They both posses stunning scenery:
View from Deception Pass State Park on Fidalgo Island looking southwest across the water towards the Olympic Peninsula.
Rosy Paintbrush in an alpine meadow near Red Mountain #1 (yes, nearby can be found Red Mountain’s #2 and #3. The old miners were a creative bunch.) in the San Juan Mountains.
Both offer opportunities for “extreme” sports:
A paraglider enjoys a serene aerial view of the San Juan Islands and several tankers headed for the oil refineries in Anacortes, WA.
Descending a scree-filled colouir after summiting 14.150′ Mt. Sneffels in the San Juan Mountains. While most of the climb is straightforward and requires only a hefty amount of scrambling, there is one tricky section near the summit during which a fall would likely mean the end of one’s mountain climbing days…or any other days for that matter.
Both were shaped and sculpted by vast quantities of ice:
Glacial striations in slate high above the Uncompahgre Gorge in the San Juan Mountains. The parallel grooves in the rock were carved by rocky debris trapped along the base of a long-gone glacier that was partially responsible for scouring out the gorge.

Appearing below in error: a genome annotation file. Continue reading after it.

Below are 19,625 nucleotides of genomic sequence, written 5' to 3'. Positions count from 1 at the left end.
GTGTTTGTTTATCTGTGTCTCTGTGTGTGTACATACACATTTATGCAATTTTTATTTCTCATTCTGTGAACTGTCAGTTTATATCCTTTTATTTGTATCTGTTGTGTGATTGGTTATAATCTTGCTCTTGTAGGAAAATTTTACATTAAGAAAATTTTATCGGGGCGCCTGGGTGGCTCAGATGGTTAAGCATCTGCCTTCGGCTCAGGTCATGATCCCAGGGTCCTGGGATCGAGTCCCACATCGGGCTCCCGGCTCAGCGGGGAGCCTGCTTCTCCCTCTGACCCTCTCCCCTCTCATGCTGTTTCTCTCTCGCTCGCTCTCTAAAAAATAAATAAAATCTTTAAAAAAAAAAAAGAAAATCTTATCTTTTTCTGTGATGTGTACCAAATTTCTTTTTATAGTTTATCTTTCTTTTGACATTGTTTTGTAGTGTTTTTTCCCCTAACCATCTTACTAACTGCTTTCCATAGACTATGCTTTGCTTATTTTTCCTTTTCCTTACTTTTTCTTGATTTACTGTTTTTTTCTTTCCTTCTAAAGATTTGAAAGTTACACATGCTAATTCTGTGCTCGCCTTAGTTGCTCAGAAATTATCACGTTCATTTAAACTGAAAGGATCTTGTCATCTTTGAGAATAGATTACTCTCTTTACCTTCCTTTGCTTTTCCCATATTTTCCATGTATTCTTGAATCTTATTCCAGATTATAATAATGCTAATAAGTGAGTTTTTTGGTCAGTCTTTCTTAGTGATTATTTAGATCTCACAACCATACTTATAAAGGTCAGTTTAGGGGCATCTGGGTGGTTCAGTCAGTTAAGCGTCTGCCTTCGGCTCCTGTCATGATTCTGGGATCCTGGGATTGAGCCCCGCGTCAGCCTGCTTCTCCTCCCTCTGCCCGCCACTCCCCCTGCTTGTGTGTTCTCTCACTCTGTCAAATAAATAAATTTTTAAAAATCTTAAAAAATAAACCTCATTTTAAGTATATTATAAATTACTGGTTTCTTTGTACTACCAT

A Washington State Ferry passes a cliff of glacially scoured rock in the San Juan Islands. Glacial striations identical to those in the previous photo are ubiquitous throughout the San Juan Islands, evidence that the area was buried beneath more than a mile of ice during the peak of the last glaciation, about 15,000 years ago.
And finally, both are home to curious wildlife:
An American Pika investigates a bush at 11,000 feet in the San Juan Mountains.
A Blood Star investigates a California mussel below sea level in the Strait of Juan de Fuca.
In case you didn’t know, that’s what starfish look like when they are curious.